The policies of marked social and redistributive valence or the protagonism of figures like Hugo Chávez or Evo Morales are stigmatized by the orthodox monetarist, omitting the fact that in all the most important undertakings of Venezuela, the key and geo-politically inescapable role remains that of Brazil.
Without the strength of this common participation, Brazil, Argentina and other indebted minorities would never have closed the relations with the IMF(6), but without the unwavering will of the Brazilians, the Bank of the Sur would never have been created.
Proposed by the Venezuelan President, Hugo Chávez, in 2004, besides Brazil and Argentina, there are four other founding associates; Ecuador, Bolivia, Paraguay and Uruguay. Three quarters of the South American population are concentrated in these Countries. Through this instrument financing is proposed for infrastructures and key projects in the harmonization of the various economies.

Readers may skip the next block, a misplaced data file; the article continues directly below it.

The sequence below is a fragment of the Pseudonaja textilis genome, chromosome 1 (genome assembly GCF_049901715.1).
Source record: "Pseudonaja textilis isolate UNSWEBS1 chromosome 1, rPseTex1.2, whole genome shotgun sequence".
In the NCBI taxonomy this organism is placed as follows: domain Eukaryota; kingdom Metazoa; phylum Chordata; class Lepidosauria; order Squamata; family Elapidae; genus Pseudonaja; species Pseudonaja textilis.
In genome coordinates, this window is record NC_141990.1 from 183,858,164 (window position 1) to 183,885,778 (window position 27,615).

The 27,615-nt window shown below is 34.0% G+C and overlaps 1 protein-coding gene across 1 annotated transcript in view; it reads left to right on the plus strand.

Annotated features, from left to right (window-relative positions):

It is too early to say whether the Bank will be successful in realizing its ambitious programmes, but the end of the conditionality of the loans, which from the middle of the 50’s had characterized the policies of the IMF, is interpreted by the South as a recovery of national sovereignty.
Not only; in the face of the uninhibited devaluation of the dollar, which has dragged on since 2003, also the Latin Americans, like the Europeans have already done with the Euro, and the Asians at Chiang Mai, in 2000, they need an instrument which compensates the volatility of the refuge ex-currency. Already today, the Argentine-Brazilian interchange prescinds from the dollar and preludes a regional currency.
A multi-polar view